Zev Wolfson, who seamlessly passed from this world to the next on the 25th of Av, 5772, was truly a reincarnation of Eliezer. He immigrated to the United States as a refugee from a Siberian prison camp, having carried his dead father on his back until he could find a place for burial and taken responsibility for his beloved mother and brother in the new, alien world of America.
He was one of the most brilliant people I’ve ever met. By dint of his amazing intellect he mastered the workings of the stock market and of real estate. He identified the up-and-coming political leaders of the Senate and House of Representatives, and he navigated the various halls of influence and power in the international arena.
All of these gifts were channeled in one direction: using money and political influence to do God’s will by creating learning institutions for Torah and strengthening the state of Israel with funds and with armaments.
It was he who understood that by contributing to and getting contributors for senators and congressmen who would become instrumental leaders in the Foreign Appropriations Committee, he would be able to help Torah institutions and chesed projects throughout the world. He was a crucial figure in decisions by Congress to reduce Israel’s loan obligations, and due to his connections he effectuated America’s sending Patriot missile batteries to Israel during the 1991 Gulf War.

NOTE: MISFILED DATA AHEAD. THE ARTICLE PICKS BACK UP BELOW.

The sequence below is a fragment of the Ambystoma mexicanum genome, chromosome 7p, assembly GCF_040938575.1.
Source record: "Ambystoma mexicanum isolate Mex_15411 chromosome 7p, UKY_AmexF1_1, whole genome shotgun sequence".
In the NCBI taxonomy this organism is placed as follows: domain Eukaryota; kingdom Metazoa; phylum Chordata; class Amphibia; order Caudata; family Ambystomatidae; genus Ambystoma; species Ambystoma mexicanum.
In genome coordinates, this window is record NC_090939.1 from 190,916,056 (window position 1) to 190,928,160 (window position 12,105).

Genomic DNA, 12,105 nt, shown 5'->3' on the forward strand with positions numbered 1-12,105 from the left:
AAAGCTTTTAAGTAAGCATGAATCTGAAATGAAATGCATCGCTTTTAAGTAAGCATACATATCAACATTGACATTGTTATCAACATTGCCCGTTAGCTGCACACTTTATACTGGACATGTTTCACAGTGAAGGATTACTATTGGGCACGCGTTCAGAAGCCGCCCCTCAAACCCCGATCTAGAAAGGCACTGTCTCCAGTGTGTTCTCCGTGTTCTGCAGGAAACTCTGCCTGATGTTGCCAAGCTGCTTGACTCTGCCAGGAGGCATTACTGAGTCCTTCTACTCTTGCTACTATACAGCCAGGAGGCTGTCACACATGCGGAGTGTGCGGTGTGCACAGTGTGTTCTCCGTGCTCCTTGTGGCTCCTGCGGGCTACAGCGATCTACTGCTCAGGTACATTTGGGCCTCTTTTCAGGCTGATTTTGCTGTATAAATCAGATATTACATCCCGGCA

Most important, he strove to identify those rabbis and educational leaders who would create new avenues in kiruv and would bring assimilating Jews back into the fold. He would relentlessly pursue new people and new ideas. Although he gave generously, he always gave challenge grants. He made certain each person he helped would be pushed almost to the breaking point in continuing to educate and influence greater and greater numbers of Jews.
It was my privilege to have spent entire days with Zev Wolfson – from davening in the morning till 10 or 11 at night. Whenever I was with him, I knew there would be no time for breakfast, lunch or dinner; we rarely got to drink water. His energy and his drive could only be understood as having come from a Divine spirit that gave him no rest when it came to doing God’s work.
He was probably the greatest builder of Torah institutions in history. He felt responsibility for the continuity of the Divine covenant in America and throughout the world after the destruction of the Holocaust. Despite this, not one building, classroom or project bears his name. He was an eved Hashem and ish haElokim who lived selflessly and modestly for the sake of his mission.
He is truly Eliezer.
About the Author: Rabbi Shlomo Riskin is the author of the acclaimed “Torah Lights” series (Maggid Books), from which this essay is excerpted (Devarim edition). The chief rabbi of Efrat and chancellor of Ohr Torah Stone Colleges and Graduate Programs in Israel, Rabbi Riskin was the founding rabbi of Manhattan’s Lincoln Square Synagogue.
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